Major Potential of Diet Treatment for Type 2 Diabetes

The therapeutic challenge for nutrition for type 2 diabetes is not only for glucose control,  but to improve insulin sensitivity and reduce the level of risk factors for cardiovascular disease (CVD). Diet treatment can do more for each of these than is generally realized. Diet treatment is often focused on overweight and obesity, and if patients achieve little or no weight loss in the long term, they may lose interest. Working to decrease diet quantity for weight loss, although beneficial to most type 2 diabetic patients, may become confused by physicians and patients with better diet quality,  something different.  I focus on diet quality in this article.

Lowering carbohydrate to about 40% of daily energy and increasing fat and protein improves day-long glucose control and reduces serum insulin. Carbohydrate at 40% is far from a ketotic level,  and compatible with many types of diets. The immediate follow-up question is what type of fat and protein to emphasize. The answer on type of fat emerges from recent studies of large populations, metabolic studies, and basic science. Polyunsaturated fats commonly used in the diet (eg,  linoleic acid,  an essential omega-6 fatty acid from vegetable oils)  improve insulin sensitivity in animal models and in humans, as proven by euglycemic-hyperinsulinemic clamp.  In large US populations, a moderate intake of 6% of daily energy, the upper quintile of the population, predicts approximately a 40% reduced risk of type 2 diabetes.  Monounsaturated fats, found in vegetable oils and nuts, also are associated with reduced risk but not as much as polyunsaturated fats.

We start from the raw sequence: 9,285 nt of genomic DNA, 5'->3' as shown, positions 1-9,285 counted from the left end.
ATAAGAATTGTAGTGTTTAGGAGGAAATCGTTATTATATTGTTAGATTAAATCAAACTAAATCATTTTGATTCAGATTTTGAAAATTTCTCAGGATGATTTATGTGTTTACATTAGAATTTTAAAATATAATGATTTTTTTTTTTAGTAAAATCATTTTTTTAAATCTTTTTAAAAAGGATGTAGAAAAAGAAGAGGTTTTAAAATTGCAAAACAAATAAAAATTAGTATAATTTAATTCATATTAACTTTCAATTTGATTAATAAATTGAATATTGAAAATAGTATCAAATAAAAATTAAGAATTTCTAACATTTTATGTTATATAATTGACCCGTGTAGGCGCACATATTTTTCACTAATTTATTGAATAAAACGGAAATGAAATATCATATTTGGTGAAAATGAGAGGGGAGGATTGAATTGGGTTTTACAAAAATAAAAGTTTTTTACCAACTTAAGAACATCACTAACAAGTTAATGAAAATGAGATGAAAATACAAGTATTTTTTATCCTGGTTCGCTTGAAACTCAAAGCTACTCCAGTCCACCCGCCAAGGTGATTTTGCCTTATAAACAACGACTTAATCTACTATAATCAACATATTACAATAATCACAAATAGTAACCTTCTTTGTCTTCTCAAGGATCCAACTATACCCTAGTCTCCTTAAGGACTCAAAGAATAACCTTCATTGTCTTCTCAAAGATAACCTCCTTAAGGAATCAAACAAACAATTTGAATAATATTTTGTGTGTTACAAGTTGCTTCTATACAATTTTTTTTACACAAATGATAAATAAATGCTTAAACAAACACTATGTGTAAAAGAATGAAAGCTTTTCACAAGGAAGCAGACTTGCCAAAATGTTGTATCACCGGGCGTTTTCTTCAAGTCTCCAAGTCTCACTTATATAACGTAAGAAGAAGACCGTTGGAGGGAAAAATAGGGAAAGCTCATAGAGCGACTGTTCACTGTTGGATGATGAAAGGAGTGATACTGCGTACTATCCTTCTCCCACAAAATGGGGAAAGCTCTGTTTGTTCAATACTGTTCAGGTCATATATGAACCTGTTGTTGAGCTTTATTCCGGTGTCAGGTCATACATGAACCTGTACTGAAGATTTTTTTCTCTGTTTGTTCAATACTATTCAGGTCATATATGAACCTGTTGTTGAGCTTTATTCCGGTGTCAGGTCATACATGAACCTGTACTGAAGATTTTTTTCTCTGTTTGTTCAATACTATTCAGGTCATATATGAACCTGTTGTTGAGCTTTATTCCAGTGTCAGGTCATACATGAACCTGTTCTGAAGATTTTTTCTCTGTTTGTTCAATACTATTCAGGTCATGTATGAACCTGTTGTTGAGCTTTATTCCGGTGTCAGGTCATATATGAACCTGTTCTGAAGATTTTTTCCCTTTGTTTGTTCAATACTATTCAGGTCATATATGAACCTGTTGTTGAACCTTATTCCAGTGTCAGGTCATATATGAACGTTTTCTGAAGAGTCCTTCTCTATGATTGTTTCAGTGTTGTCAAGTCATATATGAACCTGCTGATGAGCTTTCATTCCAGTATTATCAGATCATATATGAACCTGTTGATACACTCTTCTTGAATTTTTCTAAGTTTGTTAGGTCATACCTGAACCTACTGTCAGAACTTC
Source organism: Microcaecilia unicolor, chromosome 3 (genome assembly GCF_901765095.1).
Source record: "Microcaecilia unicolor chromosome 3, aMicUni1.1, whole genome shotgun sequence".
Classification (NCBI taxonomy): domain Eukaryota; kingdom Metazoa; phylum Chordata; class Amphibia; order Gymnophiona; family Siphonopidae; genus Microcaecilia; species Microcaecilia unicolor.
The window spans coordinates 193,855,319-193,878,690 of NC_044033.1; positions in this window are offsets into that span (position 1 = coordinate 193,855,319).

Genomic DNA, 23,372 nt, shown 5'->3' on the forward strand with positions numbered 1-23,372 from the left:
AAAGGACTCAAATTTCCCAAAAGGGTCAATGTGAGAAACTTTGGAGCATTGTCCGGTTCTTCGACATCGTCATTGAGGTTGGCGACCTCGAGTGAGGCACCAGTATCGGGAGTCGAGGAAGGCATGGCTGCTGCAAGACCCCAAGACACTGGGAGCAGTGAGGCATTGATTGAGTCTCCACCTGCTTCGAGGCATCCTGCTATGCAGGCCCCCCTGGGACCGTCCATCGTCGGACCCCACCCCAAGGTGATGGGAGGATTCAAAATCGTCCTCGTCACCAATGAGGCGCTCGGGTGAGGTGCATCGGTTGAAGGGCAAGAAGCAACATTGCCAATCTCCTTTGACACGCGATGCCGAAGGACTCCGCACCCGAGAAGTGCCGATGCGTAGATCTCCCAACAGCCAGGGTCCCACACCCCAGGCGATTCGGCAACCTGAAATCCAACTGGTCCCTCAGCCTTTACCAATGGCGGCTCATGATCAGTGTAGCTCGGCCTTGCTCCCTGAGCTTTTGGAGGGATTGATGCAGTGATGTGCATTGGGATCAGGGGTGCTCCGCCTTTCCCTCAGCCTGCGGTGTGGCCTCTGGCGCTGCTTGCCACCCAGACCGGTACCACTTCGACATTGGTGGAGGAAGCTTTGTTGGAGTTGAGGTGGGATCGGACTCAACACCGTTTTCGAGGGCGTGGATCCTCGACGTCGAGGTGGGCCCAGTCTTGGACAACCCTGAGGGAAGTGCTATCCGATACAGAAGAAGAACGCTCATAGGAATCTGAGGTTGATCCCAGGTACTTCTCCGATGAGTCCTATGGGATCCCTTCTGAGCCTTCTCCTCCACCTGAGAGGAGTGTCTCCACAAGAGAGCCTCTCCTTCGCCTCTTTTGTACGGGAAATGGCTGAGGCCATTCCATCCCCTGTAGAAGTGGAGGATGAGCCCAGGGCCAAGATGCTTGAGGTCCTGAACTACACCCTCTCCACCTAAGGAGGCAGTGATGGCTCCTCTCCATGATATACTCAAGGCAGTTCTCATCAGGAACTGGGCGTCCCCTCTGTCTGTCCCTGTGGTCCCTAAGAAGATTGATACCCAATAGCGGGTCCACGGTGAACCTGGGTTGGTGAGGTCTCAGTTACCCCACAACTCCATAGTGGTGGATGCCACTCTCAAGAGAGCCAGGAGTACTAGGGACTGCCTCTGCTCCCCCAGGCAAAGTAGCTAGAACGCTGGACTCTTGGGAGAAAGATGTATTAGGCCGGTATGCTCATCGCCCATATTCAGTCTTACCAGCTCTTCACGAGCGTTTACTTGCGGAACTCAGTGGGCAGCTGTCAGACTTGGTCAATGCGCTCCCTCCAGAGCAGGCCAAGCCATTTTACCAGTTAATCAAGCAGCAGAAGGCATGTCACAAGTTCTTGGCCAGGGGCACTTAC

Linoleic acid produces other benefits and has the strongest effect of lowering low-density lipoprotein (LDL) cholesterol and the LDL/high-density lipoprotein (HDL)  ratio.  Diets rich in linoleic acid were tested in randomized clinical trials in the 1970s;  they lowered incidence of nonfatal and fatal CVD.  Polyunsaturated fats could be increased to at least 10% of daily energy, corresponding to a 35% reduced CVD risk. Thus, a healthy dietary pattern that emphasizes polyunsaturated fats from vegetable oil is well established in preventing and treating CVD and type 2 diabetes.
Polyunsaturated fats also include the omega-3 type.

The omega-3 class is composed of α-linolenic acid, from vegetables and vegetable oils such as soybean oil and canola (rapeseed) oil, and eicosapentaenoic acid, docosapentaenoic acid, and docosahexaenoic acid from fish oil.

Several clinical trials in Europe and Japan found that a small amount of omega-3 fats (eg,  1 g/d)  reduced coronary events.  Epidemiologic studies in the United States, Europe, Latin America, and Asia form a strong population basis for cardiovascular benefits of omega-3 fatty acids.  It is unknown if higher doses would confer more protection or perhaps even the opposite. It is reasonable to make sure that the diet has at least 1 g of omega-3 fatty acids from fish, or 3 or 4 g from α-linolenic acid.